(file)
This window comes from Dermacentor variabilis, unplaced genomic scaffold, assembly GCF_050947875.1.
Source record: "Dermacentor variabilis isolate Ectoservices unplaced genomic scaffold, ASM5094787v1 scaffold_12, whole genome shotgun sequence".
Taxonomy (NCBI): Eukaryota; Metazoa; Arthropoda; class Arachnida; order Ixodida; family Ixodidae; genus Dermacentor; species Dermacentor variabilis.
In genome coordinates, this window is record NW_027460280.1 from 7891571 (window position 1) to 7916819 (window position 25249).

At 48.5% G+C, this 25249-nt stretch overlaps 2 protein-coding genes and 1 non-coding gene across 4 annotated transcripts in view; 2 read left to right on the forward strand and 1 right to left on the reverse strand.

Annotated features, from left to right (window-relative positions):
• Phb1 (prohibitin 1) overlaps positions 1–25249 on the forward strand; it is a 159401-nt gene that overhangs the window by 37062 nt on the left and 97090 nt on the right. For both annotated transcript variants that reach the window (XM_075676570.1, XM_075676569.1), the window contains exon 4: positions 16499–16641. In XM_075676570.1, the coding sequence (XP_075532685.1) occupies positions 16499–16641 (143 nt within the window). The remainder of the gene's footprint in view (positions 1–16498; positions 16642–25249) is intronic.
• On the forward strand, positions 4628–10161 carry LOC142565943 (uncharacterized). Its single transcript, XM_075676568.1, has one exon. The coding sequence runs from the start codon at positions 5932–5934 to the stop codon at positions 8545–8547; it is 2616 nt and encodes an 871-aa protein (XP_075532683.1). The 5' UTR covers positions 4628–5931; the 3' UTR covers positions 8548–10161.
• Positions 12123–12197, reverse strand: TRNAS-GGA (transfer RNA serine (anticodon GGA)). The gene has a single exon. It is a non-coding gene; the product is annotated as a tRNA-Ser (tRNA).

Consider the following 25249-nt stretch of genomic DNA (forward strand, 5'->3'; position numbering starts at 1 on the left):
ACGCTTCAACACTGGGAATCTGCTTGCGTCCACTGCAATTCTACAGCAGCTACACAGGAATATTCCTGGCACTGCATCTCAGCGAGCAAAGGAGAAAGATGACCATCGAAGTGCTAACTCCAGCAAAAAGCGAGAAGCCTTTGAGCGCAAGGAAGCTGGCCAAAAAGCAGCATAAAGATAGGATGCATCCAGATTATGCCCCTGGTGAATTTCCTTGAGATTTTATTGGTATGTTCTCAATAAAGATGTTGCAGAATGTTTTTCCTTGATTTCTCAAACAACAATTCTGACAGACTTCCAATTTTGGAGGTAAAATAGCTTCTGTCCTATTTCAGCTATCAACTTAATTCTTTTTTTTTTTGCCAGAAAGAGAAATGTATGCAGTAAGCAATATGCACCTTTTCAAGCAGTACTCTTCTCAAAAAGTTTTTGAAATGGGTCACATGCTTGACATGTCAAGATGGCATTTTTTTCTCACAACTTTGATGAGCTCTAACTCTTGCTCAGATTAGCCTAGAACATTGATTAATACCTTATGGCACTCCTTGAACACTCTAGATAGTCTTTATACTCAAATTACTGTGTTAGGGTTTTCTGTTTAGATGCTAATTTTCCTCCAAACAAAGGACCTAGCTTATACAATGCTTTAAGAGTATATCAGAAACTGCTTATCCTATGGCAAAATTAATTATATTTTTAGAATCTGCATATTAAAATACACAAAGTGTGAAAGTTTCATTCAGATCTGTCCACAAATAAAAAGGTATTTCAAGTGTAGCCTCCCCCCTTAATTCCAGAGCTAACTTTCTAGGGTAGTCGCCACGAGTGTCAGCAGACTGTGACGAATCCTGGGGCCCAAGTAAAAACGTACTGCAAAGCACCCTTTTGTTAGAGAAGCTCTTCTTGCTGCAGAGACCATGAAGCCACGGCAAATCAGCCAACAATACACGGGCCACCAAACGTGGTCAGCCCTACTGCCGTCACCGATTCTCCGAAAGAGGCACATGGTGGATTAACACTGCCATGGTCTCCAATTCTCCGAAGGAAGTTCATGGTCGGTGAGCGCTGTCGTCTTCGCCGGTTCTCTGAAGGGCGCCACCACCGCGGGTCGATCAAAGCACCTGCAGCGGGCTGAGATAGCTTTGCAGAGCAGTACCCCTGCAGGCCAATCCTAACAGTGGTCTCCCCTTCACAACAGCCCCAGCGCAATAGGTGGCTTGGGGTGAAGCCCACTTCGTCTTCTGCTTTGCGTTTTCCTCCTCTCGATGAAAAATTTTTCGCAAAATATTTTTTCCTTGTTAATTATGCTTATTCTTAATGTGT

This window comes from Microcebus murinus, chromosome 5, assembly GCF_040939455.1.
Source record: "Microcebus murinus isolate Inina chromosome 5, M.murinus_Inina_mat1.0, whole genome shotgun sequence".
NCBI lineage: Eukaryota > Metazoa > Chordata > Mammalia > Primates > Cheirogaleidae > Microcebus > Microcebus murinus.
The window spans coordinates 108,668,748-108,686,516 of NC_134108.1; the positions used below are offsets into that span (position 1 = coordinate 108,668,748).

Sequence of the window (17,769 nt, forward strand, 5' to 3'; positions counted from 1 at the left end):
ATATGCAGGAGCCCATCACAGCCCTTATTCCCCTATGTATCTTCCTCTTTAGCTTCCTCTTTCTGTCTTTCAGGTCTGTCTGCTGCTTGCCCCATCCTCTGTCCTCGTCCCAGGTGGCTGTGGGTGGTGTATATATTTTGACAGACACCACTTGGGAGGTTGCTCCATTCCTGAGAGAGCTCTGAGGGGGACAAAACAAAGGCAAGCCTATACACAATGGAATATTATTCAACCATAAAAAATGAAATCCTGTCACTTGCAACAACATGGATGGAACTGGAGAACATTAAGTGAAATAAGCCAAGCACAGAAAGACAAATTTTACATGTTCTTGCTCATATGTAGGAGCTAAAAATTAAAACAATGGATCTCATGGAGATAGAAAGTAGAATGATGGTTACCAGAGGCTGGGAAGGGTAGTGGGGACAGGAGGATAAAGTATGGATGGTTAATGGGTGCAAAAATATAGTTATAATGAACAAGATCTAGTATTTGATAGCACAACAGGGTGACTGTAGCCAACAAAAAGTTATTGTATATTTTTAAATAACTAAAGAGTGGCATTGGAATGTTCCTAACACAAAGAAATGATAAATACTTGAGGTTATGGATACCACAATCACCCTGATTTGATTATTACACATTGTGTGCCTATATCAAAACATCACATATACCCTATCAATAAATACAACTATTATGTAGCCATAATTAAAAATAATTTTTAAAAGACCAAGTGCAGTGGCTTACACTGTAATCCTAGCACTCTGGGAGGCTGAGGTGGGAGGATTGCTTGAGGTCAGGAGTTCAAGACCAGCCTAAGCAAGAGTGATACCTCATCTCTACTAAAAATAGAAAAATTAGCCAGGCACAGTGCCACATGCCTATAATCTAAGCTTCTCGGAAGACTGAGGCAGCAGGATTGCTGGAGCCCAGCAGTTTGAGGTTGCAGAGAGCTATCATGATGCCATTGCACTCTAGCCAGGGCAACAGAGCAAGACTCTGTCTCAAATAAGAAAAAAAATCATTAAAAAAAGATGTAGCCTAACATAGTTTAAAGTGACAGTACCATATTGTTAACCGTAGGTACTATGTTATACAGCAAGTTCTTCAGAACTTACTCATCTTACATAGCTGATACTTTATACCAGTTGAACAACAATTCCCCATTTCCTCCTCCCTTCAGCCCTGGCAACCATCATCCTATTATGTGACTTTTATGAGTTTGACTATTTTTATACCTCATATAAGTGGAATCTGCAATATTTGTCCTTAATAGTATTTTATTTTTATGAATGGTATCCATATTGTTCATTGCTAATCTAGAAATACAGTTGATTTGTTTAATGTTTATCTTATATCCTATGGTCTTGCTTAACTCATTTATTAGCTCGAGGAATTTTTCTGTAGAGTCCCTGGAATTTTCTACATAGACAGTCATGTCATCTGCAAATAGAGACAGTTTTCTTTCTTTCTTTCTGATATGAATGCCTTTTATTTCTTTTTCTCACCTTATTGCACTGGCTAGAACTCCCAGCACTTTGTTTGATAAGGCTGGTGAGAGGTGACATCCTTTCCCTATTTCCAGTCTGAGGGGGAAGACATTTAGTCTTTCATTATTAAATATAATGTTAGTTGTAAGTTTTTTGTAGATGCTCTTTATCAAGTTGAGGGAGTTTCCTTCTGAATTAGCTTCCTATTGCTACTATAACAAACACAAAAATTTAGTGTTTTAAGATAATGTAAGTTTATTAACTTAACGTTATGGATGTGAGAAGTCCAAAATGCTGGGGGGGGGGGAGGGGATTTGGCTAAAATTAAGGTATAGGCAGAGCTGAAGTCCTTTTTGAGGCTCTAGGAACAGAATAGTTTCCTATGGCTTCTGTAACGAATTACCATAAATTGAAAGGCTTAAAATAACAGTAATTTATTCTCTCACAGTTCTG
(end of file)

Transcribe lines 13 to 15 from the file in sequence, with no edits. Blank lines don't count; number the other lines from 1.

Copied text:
Source record: "Microcebus murinus isolate Inina chromosome 5, M.murinus_Inina_mat1.0, whole genome shotgun sequence".
NCBI lineage: Eukaryota > Metazoa > Chordata > Mammalia > Primates > Cheirogaleidae > Microcebus > Microcebus murinus.
The window spans coordinates 108,668,748-108,686,516 of NC_134108.1; the positions used below are offsets into that span (position 1 = coordinate 108,668,748).